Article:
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Approaching my health as improv. Some stuff work at the moment; some don’t. Listen, learn, appreciate. There are no mistakes. We are where we are, trying again.
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Contents with Time-Stamped Headings
to listen where you want to listen or read where you want to read (heading. time on podcast xx:xx. page # on the transcript)
Approach to professional practice 02:50. 1
Continual learning system 04:04. 2
Trust, time, talk, connect, control (3Ts and 2Cs) 08:53. 3
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Music by permission from Joey van Leeuwen, Boston Drummer, Composer, Arranger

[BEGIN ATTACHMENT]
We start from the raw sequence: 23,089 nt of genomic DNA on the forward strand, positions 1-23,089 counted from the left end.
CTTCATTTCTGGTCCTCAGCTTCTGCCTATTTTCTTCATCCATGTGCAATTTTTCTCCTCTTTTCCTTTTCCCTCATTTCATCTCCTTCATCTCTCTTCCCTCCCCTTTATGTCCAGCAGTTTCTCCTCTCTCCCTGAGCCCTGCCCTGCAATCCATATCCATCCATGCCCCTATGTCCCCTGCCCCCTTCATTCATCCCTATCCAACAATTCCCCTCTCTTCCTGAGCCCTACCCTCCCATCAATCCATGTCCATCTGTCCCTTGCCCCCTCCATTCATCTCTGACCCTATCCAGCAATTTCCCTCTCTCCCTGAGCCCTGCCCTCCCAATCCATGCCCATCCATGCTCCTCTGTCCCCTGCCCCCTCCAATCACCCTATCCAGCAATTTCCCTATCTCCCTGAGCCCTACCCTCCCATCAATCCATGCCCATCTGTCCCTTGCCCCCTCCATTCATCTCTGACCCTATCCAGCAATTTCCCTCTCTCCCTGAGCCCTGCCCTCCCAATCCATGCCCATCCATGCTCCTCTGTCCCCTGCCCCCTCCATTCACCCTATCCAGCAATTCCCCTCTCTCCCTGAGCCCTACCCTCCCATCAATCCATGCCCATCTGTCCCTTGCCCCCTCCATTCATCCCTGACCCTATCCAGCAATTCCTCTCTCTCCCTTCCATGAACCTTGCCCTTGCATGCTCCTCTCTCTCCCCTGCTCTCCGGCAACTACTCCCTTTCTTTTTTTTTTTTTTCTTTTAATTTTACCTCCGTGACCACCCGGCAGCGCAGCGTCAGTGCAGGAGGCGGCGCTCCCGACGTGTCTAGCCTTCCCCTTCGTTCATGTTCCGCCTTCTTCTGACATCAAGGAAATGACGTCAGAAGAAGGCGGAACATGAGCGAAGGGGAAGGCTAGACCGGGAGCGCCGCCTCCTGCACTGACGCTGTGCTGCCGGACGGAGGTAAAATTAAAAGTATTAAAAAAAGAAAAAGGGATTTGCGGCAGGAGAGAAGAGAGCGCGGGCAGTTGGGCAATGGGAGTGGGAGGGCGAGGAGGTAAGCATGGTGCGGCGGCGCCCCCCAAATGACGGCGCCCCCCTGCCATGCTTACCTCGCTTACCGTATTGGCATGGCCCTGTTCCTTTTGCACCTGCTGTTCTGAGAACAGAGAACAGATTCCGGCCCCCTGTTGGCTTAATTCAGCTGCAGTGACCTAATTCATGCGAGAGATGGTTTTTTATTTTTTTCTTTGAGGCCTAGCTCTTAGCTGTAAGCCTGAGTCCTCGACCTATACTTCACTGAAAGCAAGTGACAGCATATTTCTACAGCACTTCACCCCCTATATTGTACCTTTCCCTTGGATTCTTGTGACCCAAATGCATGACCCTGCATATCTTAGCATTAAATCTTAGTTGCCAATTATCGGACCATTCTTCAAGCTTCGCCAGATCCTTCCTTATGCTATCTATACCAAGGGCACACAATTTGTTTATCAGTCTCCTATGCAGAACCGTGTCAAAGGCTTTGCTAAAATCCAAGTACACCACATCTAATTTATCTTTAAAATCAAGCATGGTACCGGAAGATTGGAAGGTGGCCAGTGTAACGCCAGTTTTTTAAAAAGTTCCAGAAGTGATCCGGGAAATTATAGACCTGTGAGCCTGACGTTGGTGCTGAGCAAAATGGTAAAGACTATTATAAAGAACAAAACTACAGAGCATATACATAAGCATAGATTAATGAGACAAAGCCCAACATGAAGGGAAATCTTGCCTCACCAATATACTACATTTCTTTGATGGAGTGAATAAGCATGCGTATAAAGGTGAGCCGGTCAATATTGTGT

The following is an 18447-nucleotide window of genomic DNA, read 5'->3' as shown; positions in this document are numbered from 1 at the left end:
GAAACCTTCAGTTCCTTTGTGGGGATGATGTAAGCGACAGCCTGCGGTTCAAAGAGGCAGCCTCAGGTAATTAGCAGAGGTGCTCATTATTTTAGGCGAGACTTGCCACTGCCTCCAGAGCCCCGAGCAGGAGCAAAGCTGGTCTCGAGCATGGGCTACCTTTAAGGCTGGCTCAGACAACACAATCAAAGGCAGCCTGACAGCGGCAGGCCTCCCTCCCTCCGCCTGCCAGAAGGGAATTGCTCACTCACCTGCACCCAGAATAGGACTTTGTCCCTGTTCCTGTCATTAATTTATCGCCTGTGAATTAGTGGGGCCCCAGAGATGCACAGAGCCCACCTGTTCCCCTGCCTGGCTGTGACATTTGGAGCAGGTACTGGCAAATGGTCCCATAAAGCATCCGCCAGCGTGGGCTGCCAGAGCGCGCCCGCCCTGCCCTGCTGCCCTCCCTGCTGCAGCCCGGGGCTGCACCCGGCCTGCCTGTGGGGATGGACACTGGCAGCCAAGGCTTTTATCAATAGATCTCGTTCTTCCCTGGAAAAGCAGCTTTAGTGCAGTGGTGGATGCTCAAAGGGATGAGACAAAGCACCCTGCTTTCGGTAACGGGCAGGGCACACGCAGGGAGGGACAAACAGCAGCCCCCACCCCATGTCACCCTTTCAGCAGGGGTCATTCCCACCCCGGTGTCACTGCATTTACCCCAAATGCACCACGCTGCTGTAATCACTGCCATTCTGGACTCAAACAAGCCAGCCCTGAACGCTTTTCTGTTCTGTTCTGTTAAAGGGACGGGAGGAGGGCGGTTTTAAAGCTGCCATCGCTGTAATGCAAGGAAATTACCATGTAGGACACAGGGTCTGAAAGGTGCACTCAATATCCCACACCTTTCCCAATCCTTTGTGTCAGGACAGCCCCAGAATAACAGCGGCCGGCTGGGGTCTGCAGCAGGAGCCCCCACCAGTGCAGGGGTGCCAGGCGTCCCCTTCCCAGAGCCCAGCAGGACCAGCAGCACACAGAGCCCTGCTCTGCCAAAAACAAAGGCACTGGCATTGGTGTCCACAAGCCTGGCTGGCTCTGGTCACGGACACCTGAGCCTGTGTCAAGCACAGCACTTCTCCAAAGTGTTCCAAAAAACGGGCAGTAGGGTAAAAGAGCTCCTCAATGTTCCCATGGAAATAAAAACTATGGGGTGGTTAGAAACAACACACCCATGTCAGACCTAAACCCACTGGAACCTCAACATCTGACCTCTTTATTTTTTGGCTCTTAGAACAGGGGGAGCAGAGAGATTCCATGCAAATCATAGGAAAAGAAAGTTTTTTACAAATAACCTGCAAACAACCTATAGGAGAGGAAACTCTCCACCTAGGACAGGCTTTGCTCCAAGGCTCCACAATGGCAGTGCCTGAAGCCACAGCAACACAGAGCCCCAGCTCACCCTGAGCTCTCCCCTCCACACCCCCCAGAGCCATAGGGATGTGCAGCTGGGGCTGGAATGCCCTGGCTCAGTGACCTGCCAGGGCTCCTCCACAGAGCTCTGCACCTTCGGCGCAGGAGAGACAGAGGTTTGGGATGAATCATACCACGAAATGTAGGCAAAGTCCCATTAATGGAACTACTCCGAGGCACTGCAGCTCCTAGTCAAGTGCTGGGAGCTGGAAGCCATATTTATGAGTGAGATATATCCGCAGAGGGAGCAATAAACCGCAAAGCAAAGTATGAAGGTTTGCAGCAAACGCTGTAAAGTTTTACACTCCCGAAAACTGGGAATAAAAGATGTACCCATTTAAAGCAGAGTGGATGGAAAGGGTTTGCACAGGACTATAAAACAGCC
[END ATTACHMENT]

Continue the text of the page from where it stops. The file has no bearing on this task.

Web/social media coach, Kayla Nelson
Inspiration from Gabrielle Pitman, Joey van Leeuwen, Jeff Harrington, Curtis Cates, Sara Snyder, Eric Solomon, Jennifer Keeney, Larry Mazza, Kristina Johnson, Kayla Nelson and Lechuga Fresca Latin Band
Lechuga Fresca Latin Band: Alex Kahn – Trombone; Andrea Condit – Congas; Betsy Cowan – Vocals, Percussion; Danny van Leeuwen – Bari Sax; Jon Fraser – Trumpet; Josh Rosenstock – Bass; Karen Welling – Piano; Ryan Vasios – Alto Saxophone; Stephen DeBenedictis – Drums
Mambo Inn composed by Mario Bausa performed here by Lechuga Fresca
Related podcasts and blogs
About the Show
Welcome to Health Hats, learning on the journey toward best health. I am Danny van Leeuwen, a two-legged, old, cisgender, white man with privilege, living in a food oasis, who can afford many hats and knows a little about a lot of healthcare and a lot about very little. Most people wear hats one at a time, but I wear them all at once. We will listen and learn about what it takes to adjust to life’s realities in the awesome circus of healthcare. Let’s make some sense of all this.
To subscribe go to https://health-hats.com/